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In a technical sense, very short stories with a double meaning. In the biblical tradition, however, the term is used broadly to designate a variety of literary forms that convey metaphorical or figurative meaning, not only stories but aphorisms, proverbs, riddles, dialogues, and discourses. The OT abounds in figurative language of many sorts, but contains only a few parables in the narrower sense of a short story with a double meaning. The “Song of the Vineyard,” found in (Isa 5:1-2), is one such example. Another is the story Nathan tells David about the theft of a prized lamb (2Sam 12:1-4). It is with the parables of Jesus in the NT that the parable as a literary art form reaches its high point. His parables are, again, of all sorts, including metaphorical aphorism (Mark 3:24-33) as well as narrative (Luke 15:11-22).

Some NT parables of Jesus

Mustard seed (Mark 4:30-32; Matt 13:31; Matt 13:32; Luke 13:18-19)

Sower (Mark 4:3-8; Matt 13:3-8; Luke 8:5-8)

Evil tenants (Mark 12:1-11; Matt 21:33-42; Luke 20:9-18)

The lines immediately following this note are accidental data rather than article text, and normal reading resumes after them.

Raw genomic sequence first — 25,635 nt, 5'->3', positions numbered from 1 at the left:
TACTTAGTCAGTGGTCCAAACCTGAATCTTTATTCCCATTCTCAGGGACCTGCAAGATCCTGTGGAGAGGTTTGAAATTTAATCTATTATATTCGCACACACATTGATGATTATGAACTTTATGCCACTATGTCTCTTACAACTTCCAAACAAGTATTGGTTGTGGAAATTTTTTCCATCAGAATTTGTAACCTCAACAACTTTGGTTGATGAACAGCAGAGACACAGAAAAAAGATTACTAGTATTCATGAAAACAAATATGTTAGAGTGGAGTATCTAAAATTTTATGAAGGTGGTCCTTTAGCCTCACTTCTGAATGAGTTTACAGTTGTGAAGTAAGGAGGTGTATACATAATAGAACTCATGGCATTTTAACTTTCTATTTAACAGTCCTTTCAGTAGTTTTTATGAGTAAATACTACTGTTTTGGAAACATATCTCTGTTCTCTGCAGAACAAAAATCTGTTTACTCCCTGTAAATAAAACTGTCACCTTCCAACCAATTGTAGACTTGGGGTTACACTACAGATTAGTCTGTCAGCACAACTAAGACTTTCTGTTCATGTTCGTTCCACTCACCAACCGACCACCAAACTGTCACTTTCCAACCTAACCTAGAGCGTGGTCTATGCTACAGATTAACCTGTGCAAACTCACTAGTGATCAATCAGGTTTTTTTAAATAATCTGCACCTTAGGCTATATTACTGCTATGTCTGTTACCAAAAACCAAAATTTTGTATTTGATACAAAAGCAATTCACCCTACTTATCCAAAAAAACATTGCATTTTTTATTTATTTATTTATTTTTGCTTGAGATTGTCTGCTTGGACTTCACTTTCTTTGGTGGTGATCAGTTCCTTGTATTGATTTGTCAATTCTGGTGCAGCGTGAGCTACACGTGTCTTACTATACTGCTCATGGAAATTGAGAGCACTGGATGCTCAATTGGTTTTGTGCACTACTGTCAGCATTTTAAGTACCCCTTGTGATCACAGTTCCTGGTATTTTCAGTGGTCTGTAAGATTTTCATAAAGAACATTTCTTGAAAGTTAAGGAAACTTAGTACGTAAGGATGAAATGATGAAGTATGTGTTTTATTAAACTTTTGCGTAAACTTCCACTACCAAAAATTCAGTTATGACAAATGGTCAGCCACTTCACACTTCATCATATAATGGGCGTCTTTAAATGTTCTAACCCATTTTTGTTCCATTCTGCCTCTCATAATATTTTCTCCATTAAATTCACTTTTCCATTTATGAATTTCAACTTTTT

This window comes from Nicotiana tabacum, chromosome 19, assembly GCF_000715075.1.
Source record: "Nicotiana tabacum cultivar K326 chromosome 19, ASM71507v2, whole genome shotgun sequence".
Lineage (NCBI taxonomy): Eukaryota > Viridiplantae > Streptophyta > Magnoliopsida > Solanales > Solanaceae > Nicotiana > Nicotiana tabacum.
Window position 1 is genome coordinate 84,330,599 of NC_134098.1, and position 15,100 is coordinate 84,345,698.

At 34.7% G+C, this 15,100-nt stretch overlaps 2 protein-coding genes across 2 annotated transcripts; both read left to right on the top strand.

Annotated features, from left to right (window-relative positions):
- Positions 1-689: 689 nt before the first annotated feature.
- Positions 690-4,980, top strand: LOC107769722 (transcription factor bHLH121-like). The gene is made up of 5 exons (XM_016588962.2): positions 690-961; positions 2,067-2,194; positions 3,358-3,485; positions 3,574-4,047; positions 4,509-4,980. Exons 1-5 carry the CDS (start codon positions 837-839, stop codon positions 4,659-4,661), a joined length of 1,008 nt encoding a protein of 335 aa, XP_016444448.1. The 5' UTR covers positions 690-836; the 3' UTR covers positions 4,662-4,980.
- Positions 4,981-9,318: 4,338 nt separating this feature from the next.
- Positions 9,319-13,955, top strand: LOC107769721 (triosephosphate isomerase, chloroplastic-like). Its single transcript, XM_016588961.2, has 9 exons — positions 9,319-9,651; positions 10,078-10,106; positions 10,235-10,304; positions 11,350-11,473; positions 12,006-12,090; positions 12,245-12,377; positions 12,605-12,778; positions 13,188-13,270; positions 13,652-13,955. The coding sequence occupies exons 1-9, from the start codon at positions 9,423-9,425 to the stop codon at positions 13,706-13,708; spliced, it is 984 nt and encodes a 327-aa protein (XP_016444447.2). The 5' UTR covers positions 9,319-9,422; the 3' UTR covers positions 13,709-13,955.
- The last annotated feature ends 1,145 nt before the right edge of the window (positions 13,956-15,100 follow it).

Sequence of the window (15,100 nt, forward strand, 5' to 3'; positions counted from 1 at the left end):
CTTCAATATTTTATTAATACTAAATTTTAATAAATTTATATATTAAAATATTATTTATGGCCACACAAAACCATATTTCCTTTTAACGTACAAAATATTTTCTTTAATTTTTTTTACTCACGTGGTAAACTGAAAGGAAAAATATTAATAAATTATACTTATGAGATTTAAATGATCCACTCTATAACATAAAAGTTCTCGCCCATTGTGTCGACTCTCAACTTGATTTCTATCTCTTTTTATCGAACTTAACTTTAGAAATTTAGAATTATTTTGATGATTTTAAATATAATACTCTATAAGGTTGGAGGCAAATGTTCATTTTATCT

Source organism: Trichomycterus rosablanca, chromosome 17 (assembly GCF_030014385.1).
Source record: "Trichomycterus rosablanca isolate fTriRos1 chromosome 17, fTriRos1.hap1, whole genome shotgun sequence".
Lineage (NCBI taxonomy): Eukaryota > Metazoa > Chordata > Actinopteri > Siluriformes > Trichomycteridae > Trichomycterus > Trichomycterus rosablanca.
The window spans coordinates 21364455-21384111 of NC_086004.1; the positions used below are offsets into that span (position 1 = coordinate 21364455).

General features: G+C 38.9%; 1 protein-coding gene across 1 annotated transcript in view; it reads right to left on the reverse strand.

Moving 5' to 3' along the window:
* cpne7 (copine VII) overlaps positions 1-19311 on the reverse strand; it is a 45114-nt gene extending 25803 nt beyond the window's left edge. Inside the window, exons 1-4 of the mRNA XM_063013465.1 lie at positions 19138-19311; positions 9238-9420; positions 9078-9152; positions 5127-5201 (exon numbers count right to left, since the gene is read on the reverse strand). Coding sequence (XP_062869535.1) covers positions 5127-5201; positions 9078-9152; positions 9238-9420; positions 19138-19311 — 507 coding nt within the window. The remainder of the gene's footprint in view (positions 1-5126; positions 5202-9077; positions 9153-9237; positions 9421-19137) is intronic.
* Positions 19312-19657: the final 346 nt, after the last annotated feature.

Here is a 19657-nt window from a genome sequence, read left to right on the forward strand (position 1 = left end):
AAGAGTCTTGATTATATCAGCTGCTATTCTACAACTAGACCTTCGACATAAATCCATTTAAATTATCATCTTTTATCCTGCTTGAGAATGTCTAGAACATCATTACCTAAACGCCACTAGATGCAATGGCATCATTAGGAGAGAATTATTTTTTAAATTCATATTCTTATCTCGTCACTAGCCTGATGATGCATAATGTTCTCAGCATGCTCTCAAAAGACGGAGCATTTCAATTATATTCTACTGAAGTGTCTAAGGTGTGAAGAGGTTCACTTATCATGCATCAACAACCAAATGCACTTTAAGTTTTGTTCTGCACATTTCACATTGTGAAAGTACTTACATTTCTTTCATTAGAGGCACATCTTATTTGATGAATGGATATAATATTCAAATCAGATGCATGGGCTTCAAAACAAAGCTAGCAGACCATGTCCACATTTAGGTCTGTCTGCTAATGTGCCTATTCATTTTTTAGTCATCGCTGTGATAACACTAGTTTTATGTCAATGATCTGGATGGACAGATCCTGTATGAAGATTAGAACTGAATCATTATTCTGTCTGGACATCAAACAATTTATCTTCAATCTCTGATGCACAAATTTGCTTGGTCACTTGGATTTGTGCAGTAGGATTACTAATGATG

Harvest time (Mark 4:26-29)

Leaven (Matt 13:33; Luke 13:20-21)

Great banquet (Matt 22:1-4; Luke 14:16-24)

Lost sheep (Matt 18:12-13; Luke 15:4-6)

Talents (Matt 25:14-30; Luke 19:11-27)

Wheat and weeds (Matt 13:24-30)

Treasure (Matt 13:44)

Pearl (Matt 13:45-46)

Net (Matt 13:47-48)

Rich fool (Luke 12:16-20)

Unmerciful servant (Matt 18:23-24)

Laborers in the vineyard (Matt 20:1-15)

Ten bridesmaids (Matt 25:1-12)

Good Samaritan (Luke 10:30-35)

Barren fig tree (Luke 13:6-9)

Tower builder (Luke 14:28-30)

King at war (Luke 14:31-32)

Lost coin (Luke 15:8-9)

Prodigal son (Luke 15:11-32)

Unjust steward (Luke 16:1-7)

Rich man and Lazarus (Luke 16:9-31)

Unjust judge (Luke 18:2-5)

Pharisee and publican (Luke 18:10-13)

  • Powell, Mark Allan, ed. HarperCollins Bible Dictionary. Abridged Edition. Atlanta: Society of Biblical Literature, 2009.